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Depreciation. It’s the number-one bane of a car-buyer's existence. Carfax cites a 10% loss that takes place the very second that you drive that new car off of the dealer’s lot. If that’s not bad enough, you can knock of another 10% throughout the course of the first year of ownership. Over five years, the average car drops a total of 50%-60% in value.

That’s painful enough on a relatively inexpensive subcompact car, but downright frightening on cars that come with big price tags. Yes, you have a loss even on luxury wheels, when it comes time to trade in or resell. After five years of ownership, even many of the top-ranked luxury cars are worth 40% or less of what they fetched when new. That's a loss of more than $45,000 ($9,000 a year for the first five years) on a $75,000 car. And don't think that using your motor for business can ease the pain: There are luxury automobile limitations on the amount of depreciation that can be taken as a tax deduction.

But while almost all cars depreciate, some depreciate less than others. If you want to buy a luxury car that holds its value, here are 10 makes that are worth considering.

Acura

Starting at the beginning of the alphabet, Acura received top billing for retained value from Edmunds, a well-known and respected car reviewer.  Edmunds liked the entire line-up of offerings, from the entry-level ILX to the RDX sport utility vehicle, applauding the brand's "appealing mix of performance, technology and value." The upscale division of Honda, the Japanese line offers 11 vehicles to choose from.

Audi

Kelley Blue Book also likes the sporty Audi A5 and the Audi Q7, a midsize SUV, ranking them among the top echelon of competitors in the “Best Luxury Car” category.  Their sentiment is echoed by the team at AutoTrader, which took a look at data from both “Kelley Blue Book and resale value experts at ALG” and determined that the Audi Q7 in particular is is worthy of high marks for luxe features like heated front seats and dual-zone climate control. Though multiple sources have sung their praises and they have had high resale value up to now, the unanswered question is how badly the Volkswagen diesel engine scandal, which also touched Audi, will affect resale on the manufacturer's complete line going forward.

Chevrolet

In an interesting twist on the traditional definition of “luxury car,” American muscle manages to find a place among the leaders as multiple reviewers give good resale ratings to the Chevy Corvette. The folks at Autotrader reached the conclusion that “for shoppers trying to combine performance and financial sensibility, the Chevrolet Corvette is the best choice on the market.” They reference data from both Kelley Blue Book and ALG to claim that the 'Vette is the best sports car you can buy when it comes to depreciation, beating out rivals” from Audi and Porsche. The positive take on an American legend is supported by "U.S. News and World Report", which in 2015 gave the Corvette number-two billing in the Luxury Sports Cars and Luxury Convertibles categories. With a price tag nearly reaching six figures for loaded models, it’s safe to put the Corvette on your list of luxury cars worth a look.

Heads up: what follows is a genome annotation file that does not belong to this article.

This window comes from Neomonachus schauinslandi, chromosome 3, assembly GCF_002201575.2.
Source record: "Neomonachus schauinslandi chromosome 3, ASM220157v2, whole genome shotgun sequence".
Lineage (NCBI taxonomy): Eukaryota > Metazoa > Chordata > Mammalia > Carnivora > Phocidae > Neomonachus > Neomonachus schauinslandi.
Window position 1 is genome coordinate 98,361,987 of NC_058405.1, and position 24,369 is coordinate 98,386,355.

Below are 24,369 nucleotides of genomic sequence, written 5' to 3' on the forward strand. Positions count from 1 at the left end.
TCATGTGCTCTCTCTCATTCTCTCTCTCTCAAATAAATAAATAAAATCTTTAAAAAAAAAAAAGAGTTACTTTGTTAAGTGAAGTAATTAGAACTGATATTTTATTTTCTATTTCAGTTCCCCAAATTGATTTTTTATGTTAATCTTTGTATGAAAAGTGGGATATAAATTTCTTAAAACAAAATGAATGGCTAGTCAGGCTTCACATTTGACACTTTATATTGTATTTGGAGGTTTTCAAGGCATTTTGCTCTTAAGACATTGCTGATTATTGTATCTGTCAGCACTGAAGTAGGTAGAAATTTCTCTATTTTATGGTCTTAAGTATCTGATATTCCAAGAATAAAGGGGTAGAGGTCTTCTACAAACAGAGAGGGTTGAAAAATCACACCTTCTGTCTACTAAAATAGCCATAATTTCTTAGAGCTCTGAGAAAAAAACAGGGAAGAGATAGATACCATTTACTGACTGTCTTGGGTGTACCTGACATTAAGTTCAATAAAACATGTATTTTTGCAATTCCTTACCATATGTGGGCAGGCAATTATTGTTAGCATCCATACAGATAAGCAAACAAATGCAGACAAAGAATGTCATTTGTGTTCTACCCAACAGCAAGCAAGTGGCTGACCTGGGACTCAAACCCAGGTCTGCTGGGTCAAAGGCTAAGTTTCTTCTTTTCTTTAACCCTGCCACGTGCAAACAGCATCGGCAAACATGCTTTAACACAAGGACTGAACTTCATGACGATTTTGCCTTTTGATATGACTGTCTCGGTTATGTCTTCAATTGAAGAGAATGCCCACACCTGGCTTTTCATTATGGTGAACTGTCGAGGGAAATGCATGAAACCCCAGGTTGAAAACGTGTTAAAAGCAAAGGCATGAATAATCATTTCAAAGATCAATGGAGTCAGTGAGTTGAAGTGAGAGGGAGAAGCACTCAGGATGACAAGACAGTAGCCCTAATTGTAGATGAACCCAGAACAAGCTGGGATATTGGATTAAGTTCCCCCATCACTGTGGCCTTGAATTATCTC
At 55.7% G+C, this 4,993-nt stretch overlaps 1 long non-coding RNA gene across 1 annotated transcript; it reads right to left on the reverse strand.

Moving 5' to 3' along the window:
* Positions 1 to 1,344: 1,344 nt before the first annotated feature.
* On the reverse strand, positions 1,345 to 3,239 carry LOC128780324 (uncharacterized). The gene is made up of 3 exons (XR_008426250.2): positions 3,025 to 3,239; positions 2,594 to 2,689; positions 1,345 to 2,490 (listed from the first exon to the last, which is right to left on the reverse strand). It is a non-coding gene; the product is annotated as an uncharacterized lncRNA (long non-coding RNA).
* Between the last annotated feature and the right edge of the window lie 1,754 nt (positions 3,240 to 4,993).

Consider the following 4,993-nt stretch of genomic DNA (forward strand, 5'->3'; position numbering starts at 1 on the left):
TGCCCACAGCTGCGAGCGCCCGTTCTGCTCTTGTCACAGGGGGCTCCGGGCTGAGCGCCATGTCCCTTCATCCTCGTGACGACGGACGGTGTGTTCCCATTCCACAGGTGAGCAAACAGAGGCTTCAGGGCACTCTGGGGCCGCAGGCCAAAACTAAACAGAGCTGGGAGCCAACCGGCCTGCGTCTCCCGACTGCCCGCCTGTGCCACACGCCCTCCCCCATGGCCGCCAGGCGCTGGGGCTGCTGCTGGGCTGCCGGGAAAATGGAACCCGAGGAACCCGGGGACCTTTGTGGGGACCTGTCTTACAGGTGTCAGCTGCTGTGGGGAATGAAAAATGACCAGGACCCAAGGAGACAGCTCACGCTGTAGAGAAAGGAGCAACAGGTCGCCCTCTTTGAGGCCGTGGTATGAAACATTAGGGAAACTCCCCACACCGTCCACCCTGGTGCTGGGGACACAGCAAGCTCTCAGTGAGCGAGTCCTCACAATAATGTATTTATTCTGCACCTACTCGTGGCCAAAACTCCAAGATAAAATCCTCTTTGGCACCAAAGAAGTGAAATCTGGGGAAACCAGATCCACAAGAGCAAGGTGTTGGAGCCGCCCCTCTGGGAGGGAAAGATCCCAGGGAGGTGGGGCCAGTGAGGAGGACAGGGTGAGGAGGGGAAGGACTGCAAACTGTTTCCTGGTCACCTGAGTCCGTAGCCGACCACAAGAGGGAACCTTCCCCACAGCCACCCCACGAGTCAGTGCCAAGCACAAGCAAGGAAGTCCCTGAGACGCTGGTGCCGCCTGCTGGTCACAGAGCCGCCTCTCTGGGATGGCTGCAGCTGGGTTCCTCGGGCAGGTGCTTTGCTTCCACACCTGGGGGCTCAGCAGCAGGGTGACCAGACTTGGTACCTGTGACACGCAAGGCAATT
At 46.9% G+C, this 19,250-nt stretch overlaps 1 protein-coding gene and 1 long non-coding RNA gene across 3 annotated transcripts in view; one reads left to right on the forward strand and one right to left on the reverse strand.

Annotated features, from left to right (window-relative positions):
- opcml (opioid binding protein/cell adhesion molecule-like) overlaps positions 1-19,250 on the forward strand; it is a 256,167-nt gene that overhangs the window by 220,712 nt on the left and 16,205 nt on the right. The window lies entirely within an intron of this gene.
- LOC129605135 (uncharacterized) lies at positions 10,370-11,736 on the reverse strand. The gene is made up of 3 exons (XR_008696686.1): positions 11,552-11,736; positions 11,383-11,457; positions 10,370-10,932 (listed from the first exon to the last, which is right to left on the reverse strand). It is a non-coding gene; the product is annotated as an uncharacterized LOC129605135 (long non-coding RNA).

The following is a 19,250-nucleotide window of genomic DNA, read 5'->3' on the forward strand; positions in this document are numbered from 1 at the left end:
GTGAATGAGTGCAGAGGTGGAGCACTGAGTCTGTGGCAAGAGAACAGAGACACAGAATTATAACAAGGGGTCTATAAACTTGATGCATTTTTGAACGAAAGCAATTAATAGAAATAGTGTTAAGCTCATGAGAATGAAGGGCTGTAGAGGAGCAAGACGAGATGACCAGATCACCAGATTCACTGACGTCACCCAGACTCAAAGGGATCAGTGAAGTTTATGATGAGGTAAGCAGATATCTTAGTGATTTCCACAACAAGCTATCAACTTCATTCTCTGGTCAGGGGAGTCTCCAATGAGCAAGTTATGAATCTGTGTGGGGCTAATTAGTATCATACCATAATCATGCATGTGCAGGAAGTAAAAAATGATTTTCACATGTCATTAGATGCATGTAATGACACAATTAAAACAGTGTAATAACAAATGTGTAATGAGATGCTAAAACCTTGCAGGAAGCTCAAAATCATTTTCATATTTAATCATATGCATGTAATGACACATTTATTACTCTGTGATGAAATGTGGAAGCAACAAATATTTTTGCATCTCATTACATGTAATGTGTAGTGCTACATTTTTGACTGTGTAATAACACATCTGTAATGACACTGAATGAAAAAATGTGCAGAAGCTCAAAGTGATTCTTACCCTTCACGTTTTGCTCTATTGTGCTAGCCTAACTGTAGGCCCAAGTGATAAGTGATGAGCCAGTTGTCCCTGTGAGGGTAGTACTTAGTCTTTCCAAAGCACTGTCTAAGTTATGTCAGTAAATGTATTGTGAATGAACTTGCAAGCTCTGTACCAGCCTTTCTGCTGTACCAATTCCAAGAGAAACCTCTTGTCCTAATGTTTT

Lexus

Kelley Blue Book positively gushes over Lexus, praising the brand for its consistent ranking as the luxury brand with the best resale value year after year. The sedans, coupes, crossovers, hybrids and sport utility vehicles all get noteworthy mention, with the top-of-the line Lexus LS 460 marked as the go-to choice for deep-pocketed buyers. It’s worth an extra mention that Kelley has shown consistent love for this brand over time, a noteworthy development in a contest where the winner usually changes from year to year. Edmunds also gives a nod to the Lexus brand for its “utterly refined luxury vehicles” that retain their resale value.

Mercedes-Benz

Kelley Blue Book also lavishes some love on the Mercedes-Benz S Class, noting that German automaker’s “flagship sedan” offers unmatched “power, grace and technological sophistication.” With the base model starting at $100,000, and fully loaded models more than double that, this legendary label demands you  bring a fat wallet to the showroom to get all the features you’re sure to want.

Porsche

If you are in the market for a fast, pretty four-door, you may well agree "there is no substitute” for a Porsche. The sleek and stylish Porsche Panamera takes top honors from Edmunds in the “Premium Luxury Car" category. It also garners strong accolades from Kelley Blue Book.  

The Bottom Line

Now that we've got your engine racing, be sure to supplement our list with a little reading (when it comes to car shopping, you can never be too well prepared).  Start with Investopedia University’s detailed insights in The Complete Guide To Buying A New Car. From there, take a look at 10 Steps To Buying A Car (Without Getting Taken For A Ride). And last, but not least, it wouldn’t hurt to read 10 Tips For Buying A Car Online.

After that, some research into the prices, features and availability of what you want to buy will serve you well  before you head to the showroom engage a salesperson. Keep in mind that, if you are heading out to find a luxury car, you are about to make one of the larger purchases people make. Spending extra time conducting research can save you tens of thousands of dollars and help you avoid buyer’s remorse.

Don’t forget that a new car is fun transportation, but a lousy investment. It's next to impossible not to leave thousands of dollars’ worth of depreciation on a dealer’s lot. But with the right purchase, you can keep the loss to a minimum over the years – and have the fun of driving a fine automobile in the meantime. 

 

 

 

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